December 19, 2015


Democracy's Difficult Choice: Pensions or Future Growth (Jean-Michel Paul, 12/17/15, Bloomberg View)

For anyone interested in the future of democracy, a recently released Organization for Economic Cooperation and Development report on pensions makes uncomfortable, but essential reading. If trends continue, democracies may have to make hard choices between elderly provisions and investment in future generations. To do that, democracy itself may need to change. 

Take, as a starting point, the fact that public expenditure on old-age benefits in the OECD is now on average above 8 percent of gross domestic product and steadily increasing. Japanese pension payments have doubled since 1990 to more than 10 percent GDP. Without that increase Japan would have a budget at or close to equilibrium today. Italy spends more than 15 percent of its GDP in pensions.

The proportion of GDP going to the elderly population naturally reflects the demographic trends of lower birth-rates as well as increased life expectancy. The portion of the population above 65 is now close to 20 percent in OECD countries and is expected to reach nearly 30 percent by 2050.

share of elderly oecd chart
The demographic change has far-reaching implications for policy. The reallocation of resources in favor of the elderly has been such that poverty is now highest among the young. The 65-to-75 age group is now the least likely population segment to experience poverty while those in the 18-to-25 age group are the most likely to be poor.

Many OECD countries have taken measures "to make their systems more affordable in the long term," such as increasing the retirement age in line with increased life expectancy or decreasing future pension indexation. to reverse the entitlement system.  By starting personal investment accounts at birth, transitioning the rest of us into them, making them heritable and means-testing all programs, you fuel economic growth (via investment and vesting everyone in deregulation), reduce overall costs and virtually end wealth transfers to seniors.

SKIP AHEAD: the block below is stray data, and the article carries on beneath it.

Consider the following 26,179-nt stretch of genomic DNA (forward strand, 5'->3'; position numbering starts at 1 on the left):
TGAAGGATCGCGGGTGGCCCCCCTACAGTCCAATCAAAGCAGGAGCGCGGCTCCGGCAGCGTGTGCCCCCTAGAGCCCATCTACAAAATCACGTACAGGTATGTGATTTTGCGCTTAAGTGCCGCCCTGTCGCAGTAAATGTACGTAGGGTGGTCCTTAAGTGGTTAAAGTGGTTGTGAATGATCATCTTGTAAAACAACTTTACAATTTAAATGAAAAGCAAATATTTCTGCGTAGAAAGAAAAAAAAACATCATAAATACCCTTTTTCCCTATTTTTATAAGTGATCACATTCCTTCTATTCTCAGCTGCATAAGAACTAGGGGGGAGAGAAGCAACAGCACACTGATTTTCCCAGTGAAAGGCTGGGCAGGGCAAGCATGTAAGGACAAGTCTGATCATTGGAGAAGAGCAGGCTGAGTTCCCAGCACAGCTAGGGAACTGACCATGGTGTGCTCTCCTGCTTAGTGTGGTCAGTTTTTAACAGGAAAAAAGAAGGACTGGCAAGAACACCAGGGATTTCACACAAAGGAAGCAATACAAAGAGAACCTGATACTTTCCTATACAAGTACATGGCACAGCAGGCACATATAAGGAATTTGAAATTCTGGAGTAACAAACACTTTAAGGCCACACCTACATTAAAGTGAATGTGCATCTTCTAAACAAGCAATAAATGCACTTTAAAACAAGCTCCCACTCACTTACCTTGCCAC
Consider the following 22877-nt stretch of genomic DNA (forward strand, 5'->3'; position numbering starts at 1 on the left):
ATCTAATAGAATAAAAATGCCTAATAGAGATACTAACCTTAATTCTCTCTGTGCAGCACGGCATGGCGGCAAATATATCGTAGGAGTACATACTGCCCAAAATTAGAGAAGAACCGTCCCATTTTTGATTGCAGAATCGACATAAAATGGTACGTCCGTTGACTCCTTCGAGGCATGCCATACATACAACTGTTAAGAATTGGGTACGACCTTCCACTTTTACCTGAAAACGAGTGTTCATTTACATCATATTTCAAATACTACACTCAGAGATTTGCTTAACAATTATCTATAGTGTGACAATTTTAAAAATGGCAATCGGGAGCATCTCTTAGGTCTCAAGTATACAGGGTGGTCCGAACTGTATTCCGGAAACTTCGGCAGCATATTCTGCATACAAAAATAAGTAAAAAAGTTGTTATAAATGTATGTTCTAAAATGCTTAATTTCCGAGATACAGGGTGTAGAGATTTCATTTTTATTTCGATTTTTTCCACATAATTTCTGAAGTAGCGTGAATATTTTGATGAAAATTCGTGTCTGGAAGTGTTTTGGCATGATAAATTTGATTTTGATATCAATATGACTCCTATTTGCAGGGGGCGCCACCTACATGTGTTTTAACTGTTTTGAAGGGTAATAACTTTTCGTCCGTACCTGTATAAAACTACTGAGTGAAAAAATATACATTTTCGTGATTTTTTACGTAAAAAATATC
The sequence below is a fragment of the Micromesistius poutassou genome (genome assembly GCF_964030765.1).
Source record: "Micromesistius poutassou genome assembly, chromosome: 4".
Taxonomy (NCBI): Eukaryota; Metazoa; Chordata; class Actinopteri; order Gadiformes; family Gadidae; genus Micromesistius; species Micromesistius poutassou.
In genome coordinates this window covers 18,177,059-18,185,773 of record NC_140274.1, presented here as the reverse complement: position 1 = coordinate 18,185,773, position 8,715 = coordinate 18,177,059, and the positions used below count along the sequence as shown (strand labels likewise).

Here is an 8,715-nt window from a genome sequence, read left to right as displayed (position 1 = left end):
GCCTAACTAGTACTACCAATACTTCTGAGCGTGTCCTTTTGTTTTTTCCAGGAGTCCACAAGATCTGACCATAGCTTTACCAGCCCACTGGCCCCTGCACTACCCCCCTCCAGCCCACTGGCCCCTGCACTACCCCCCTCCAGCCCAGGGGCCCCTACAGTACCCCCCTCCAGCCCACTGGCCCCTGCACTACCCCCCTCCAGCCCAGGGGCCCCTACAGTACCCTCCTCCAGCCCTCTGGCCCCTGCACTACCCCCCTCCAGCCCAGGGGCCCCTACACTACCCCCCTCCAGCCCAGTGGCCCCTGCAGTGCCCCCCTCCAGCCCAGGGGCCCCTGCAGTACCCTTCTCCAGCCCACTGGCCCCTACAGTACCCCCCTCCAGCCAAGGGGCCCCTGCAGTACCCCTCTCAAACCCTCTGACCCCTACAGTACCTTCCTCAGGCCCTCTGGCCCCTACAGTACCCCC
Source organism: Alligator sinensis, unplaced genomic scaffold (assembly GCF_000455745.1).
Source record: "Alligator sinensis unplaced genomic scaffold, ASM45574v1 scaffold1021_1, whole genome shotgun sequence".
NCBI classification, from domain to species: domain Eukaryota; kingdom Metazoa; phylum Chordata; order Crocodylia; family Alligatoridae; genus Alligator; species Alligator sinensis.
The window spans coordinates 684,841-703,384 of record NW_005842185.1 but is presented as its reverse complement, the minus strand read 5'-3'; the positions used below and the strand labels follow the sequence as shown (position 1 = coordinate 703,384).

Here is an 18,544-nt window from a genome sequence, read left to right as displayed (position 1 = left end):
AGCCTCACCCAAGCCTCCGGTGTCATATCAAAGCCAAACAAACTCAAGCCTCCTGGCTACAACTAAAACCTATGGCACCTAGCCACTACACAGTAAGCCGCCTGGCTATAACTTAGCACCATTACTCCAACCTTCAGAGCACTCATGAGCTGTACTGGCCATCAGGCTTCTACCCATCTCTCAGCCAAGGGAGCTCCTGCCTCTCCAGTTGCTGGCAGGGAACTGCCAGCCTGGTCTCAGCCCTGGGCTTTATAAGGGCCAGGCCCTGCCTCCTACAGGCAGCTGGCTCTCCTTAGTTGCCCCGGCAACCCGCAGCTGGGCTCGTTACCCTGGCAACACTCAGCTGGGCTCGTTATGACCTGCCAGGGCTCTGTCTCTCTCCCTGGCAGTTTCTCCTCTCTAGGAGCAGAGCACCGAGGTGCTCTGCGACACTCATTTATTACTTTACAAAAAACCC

The Uncounted Trillions in the Inequality Debate (MARTIN FELDSTEIN, Dec. 13, 2015, WSJ)

Wealth is the ability to spend more than one's income. After a retirement or job loss, a household with financial wealth can maintain its standard of living. Wealth also allows people to make bequests and gifts to help children or grandchildren at early stages in their lives.

Most Americans count on Social Security to finance their consumption in retirement. The Social Security trustees estimate that Social Security "wealth"--the present actuarial value of the future benefits that current workers and retirees are projected to receive--is $59 trillion. Excluding the top 10% of households reduces the amount to about $50 trillion.

However, to qualify for those benefits, current workers must pay future payroll taxes with a present actuarial value of about $25 trillion. So you have to subtract these taxes from the $50 trillion, leaving a net Social Security "wealth" of $25 trillion for the bottom 90% of households. Adding this to the $20 trillion of their conventionally measured net worth, and these households have total wealth of $45 trillion.

Yet this figure leaves out the very large transfers that retirees receive from Medicare and Medicaid. [...]

So what is the grand total? Add the $50 trillion for Medicare and Medicaid wealth to the $25 trillion for net Social Security wealth and the $20 trillion in conventionally measured net worth, and the lower 90% of households have more than $95 trillion that should be reckoned as wealth. This is substantially more than the $60 trillion in conventional net worth of the top 10%. And this $95 trillion doesn't count the value of unemployment benefits, veterans benefits, and other government programs that substitute for conventional financial wealth.

Critics of inequality fail to recognize this wealth and that it represents a poor return. Individuals pay high payroll taxes--directly and through foregone wages--to finance the current system of pay-as-you-go retiree benefits. By my calculations, the implicit real rate of return on those payroll taxes will be less than 3%. That is substantially less than the 5.5% real return earned historically by contributions over a working life to an individual IRA or 401(k) plan invested in a balanced combination of stocks and high-quality bonds.

A wise approach would be to slim down today's Social Security pay-as-you-go system and supplement it with universal investment-based personal retirement accounts. This would reduce the tax burden on workers and raise the national savings rate, thus increasing the rate of economic growth and the future levels of real wages. Those individual accounts would also provide funds that could be bequeathed to the next generation or transferred for special purposes like education.

Posted by at December 19, 2015 8:55 AM